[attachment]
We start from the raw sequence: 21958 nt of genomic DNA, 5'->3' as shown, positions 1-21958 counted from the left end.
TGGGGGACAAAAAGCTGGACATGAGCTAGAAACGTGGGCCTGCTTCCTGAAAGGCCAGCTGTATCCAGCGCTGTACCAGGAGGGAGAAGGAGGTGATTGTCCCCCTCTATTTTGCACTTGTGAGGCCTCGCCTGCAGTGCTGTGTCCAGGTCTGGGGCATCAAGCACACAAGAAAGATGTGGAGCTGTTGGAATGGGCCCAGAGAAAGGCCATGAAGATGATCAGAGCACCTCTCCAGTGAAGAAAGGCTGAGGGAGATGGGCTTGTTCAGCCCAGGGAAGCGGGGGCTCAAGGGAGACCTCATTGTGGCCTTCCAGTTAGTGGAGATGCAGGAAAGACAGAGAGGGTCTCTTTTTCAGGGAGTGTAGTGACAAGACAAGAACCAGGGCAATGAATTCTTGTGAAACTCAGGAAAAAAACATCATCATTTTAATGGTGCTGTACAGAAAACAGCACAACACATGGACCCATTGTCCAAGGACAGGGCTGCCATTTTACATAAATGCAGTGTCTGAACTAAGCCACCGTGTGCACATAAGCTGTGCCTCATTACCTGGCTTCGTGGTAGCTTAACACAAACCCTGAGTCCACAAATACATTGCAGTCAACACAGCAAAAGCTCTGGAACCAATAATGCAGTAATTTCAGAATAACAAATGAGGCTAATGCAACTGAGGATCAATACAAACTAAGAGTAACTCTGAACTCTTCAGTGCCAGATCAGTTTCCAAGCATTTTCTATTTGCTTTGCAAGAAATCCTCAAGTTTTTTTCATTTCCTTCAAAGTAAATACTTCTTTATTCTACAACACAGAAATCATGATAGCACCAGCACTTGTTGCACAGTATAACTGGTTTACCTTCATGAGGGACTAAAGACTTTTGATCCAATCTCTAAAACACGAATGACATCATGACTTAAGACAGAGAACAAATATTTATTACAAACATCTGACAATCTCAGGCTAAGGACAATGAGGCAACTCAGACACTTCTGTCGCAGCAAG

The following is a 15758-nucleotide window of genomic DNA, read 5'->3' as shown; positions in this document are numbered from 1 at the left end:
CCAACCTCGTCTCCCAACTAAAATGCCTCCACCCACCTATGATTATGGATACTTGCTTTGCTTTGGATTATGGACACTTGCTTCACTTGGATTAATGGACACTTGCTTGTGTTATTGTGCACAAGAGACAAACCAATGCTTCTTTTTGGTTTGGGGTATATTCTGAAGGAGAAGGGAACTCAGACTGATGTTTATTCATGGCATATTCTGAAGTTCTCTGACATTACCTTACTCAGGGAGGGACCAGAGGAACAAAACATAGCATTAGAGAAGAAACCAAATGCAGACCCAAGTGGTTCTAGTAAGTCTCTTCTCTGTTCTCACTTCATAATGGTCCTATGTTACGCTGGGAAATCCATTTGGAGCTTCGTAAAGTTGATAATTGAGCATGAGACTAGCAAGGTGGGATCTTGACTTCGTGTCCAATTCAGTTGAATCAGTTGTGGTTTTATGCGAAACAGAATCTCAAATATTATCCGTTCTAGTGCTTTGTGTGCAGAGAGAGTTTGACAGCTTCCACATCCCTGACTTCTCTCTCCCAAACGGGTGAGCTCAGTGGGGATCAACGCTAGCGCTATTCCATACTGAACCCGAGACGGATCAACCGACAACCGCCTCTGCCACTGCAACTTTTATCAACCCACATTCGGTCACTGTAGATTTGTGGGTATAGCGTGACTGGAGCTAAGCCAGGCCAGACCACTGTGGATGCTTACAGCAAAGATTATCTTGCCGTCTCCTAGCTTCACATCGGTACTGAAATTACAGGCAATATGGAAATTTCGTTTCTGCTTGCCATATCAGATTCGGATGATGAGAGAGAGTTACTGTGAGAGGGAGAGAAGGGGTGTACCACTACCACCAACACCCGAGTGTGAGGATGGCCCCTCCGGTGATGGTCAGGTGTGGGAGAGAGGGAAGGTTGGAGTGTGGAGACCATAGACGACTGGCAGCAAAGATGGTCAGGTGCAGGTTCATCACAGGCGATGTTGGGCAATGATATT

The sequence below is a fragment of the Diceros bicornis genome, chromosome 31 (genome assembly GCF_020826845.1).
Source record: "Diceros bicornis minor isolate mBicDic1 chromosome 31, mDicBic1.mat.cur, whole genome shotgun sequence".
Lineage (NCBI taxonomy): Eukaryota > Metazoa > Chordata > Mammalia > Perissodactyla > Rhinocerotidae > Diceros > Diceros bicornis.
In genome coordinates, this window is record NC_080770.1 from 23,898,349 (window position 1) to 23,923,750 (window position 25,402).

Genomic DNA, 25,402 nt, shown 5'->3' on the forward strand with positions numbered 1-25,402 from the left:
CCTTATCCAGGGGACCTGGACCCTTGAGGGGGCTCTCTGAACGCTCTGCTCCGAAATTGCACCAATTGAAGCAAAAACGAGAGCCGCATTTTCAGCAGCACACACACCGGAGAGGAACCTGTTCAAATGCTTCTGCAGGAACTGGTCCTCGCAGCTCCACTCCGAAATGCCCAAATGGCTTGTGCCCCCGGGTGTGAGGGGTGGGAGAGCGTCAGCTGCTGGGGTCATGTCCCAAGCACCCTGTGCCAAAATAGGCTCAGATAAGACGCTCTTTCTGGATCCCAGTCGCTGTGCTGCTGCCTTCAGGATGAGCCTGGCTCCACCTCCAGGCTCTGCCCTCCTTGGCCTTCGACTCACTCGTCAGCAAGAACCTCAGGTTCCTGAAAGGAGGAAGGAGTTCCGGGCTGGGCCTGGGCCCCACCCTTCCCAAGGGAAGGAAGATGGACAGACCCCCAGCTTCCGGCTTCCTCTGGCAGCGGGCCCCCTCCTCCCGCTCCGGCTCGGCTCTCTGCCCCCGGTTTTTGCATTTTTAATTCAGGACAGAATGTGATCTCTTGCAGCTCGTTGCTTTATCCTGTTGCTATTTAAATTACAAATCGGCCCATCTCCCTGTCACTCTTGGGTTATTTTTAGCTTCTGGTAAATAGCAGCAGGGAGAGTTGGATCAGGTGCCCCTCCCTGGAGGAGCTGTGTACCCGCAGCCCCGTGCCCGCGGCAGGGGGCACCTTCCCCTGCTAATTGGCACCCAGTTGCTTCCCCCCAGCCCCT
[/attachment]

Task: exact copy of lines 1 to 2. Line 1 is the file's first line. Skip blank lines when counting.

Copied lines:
We start from the raw sequence: 21958 nt of genomic DNA, 5'->3' as shown, positions 1-21958 counted from the left end.
TGGGGGACAAAAAGCTGGACATGAGCTAGAAACGTGGGCCTGCTTCCTGAAAGGCCAGCTGTATCCAGCGCTGTACCAGGAGGGAGAAGGAGGTGATTGTCCCCCTCTATTTTGCACTTGTGAGGCCTCGCCTGCAGTGCTGTGTCCAGGTCTGGGGCATCAAGCACACAAGAAAGATGTGGAGCTGTTGGAATGGGCCCAGAGAAAGGCCATGAAGATGATCAGAGCACCTCTCCAGTGAAGAAAGGCTGAGGGAGATGGGCTTGTTCAGCCCAGGGAAGCGGGGGCTCAAGGGAGACCTCATTGTGGCCTTCCAGTTAGTGGAGATGCAGGAAAGACAGAGAGGGTCTCTTTTTCAGGGAGTGTAGTGACAAGACAAGAACCAGGGCAATGAATTCTTGTGAAACTCAGGAAAAAAACATCATCATTTTAATGGTGCTGTACAGAAAACAGCACAACACATGGACCCATTGTCCAAGGACAGGGCTGCCATTTTACATAAATGCAGTGTCTGAACTAAGCCACCGTGTGCACATAAGCTGTGCCTCATTACCTGGCTTCGTGGTAGCTTAACACAAACCCTGAGTCCACAAATACATTGCAGTCAACACAGCAAAAGCTCTGGAACCAATAATGCAGTAATTTCAGAATAACAAATGAGGCTAATGCAACTGAGGATCAATACAAACTAAGAGTAACTCTGAACTCTTCAGTGCCAGATCAGTTTCCAAGCATTTTCTATTTGCTTTGCAAGAAATCCTCAAGTTTTTTTCATTTCCTTCAAAGTAAATACTTCTTTATTCTACAACACAGAAATCATGATAGCACCAGCACTTGTTGCACAGTATAACTGGTTTACCTTCATGAGGGACTAAAGACTTTTGATCCAATCTCTAAAACACGAATGACATCATGACTTAAGACAGAGAACAAATATTTATTACAAACATCTGACAATCTCAGGCTAAGGACAATGAGGCAACTCAGACACTTCTGTCGCAGCAAG